At every seminar someone says, “I would really like to come to your office and see how you do things.” I have no objection to visits from members other than my concern for their possible disappointment. There is no magic tax problem resolution power to be found here. I’ve felt that there’s really nothing to see. But, after thinking about it, I guess there might be some lessons to learn here. I’ve been in business thirty-nine years and counting – so, here’s a quick visit to my office.
Past visitors have found, we have attractive, modestly impressive, comfortable, professional, and somewhat upscale offices. The appearance speaks of success without crossing the border to ostentatious. Good taste attracts and makes a positive impression, while grandiose repels prospective clients. Prospects will assume pretention equates to exorbitant fees.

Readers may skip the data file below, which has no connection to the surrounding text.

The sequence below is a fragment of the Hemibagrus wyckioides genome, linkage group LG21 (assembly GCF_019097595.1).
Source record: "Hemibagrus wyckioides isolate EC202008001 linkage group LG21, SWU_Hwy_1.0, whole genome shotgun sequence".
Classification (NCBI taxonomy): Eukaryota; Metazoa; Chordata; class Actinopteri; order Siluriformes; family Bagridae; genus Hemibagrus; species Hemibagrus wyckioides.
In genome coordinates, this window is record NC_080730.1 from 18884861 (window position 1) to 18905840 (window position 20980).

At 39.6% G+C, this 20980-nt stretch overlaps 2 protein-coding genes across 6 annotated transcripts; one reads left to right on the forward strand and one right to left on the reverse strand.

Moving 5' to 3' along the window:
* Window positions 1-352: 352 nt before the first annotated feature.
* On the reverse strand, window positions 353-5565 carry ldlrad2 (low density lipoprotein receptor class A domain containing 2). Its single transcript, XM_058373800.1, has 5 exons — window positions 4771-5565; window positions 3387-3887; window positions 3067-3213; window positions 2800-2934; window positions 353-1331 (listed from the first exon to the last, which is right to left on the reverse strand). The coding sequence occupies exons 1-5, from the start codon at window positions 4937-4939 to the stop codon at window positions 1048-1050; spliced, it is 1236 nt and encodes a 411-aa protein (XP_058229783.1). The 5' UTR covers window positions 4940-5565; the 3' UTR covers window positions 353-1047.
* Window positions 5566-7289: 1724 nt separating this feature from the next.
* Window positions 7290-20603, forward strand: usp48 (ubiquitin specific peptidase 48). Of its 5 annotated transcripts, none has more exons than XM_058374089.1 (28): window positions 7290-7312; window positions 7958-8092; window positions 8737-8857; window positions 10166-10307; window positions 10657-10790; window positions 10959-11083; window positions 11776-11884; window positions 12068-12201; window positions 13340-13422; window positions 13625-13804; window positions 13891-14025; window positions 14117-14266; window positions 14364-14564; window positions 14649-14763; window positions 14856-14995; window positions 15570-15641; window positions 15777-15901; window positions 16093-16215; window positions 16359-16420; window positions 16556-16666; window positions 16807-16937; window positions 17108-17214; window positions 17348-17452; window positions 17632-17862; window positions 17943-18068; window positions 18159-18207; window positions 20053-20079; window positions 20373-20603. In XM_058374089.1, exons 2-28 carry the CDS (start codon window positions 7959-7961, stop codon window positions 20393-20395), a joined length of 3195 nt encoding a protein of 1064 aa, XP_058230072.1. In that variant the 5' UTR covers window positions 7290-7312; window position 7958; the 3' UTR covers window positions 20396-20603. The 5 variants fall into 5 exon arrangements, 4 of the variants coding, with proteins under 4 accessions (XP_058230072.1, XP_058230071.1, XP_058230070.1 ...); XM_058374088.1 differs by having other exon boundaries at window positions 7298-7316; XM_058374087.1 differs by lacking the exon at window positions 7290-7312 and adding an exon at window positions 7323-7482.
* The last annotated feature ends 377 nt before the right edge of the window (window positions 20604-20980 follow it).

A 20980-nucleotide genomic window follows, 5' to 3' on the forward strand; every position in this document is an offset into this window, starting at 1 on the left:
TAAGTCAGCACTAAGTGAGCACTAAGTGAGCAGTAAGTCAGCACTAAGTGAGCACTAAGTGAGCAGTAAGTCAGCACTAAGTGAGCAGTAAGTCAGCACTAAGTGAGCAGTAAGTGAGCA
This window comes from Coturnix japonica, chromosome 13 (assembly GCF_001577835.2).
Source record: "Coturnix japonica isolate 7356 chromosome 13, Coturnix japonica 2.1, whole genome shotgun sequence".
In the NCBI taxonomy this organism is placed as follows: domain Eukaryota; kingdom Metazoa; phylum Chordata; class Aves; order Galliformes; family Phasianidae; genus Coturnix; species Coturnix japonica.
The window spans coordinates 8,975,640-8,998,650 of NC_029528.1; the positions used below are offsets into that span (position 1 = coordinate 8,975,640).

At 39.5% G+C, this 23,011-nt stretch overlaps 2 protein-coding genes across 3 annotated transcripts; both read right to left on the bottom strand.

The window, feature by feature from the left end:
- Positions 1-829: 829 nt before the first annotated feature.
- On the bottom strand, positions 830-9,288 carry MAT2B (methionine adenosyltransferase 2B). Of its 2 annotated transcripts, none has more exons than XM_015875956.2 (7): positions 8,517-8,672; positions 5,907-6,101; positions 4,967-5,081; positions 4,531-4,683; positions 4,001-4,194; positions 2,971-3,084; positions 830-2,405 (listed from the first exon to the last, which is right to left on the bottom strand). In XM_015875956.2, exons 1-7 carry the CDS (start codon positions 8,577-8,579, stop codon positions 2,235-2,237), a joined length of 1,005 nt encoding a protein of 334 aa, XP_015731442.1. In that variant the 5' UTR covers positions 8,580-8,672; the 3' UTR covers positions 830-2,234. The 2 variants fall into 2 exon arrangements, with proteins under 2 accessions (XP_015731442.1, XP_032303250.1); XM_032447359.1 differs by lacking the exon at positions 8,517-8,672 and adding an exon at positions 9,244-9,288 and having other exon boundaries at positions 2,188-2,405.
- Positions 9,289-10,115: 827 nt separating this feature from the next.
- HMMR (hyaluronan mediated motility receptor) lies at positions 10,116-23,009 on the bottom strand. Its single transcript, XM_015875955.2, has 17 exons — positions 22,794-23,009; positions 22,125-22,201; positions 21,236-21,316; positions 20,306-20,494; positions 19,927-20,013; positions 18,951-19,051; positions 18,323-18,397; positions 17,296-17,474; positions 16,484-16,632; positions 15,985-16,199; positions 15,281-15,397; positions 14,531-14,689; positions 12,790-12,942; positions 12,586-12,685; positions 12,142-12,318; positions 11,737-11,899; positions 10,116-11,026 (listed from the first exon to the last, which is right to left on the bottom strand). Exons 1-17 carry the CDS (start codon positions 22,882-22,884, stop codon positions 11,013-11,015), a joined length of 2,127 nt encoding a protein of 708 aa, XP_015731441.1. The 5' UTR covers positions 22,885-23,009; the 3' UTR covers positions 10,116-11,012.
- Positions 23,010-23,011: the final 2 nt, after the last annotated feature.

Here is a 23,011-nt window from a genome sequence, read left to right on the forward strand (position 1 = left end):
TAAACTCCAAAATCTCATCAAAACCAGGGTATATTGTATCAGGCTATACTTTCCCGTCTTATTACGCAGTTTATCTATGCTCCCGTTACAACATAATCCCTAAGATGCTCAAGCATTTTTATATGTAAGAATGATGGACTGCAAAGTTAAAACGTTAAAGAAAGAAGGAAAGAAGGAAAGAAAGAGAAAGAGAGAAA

A more important notion is the orderliness that visitors observe. We have no piles of records stacked around for visitors to see. Files, other than those being worked at the moment, are returned to the file room cabinets. Further, nearly all files are rather small. The majority of the formerly paper files are now .pdf files stored on their own multi-terabyte server and accessed on-screen at our desks. Most of us have twin monitors to facilitate using the scanned documents.
Many years ago, I entered another firm’s offices and was hit with the immediate impression that, if I were their client, I would never leave any records here. I would be sure they would lose them in the clutter. I vowed to never have a visitor feel that in my offices.
The appearance of the office is important to make a proper impression on prospective clients, continuing clients, vendors, prospective employees, and any other visitors. A successful practitioner will pay careful attention to these issues. That said, the atmosphere and attitude in the office is even more important to the success of your firm. I’ll try to give you a look at that in the next post.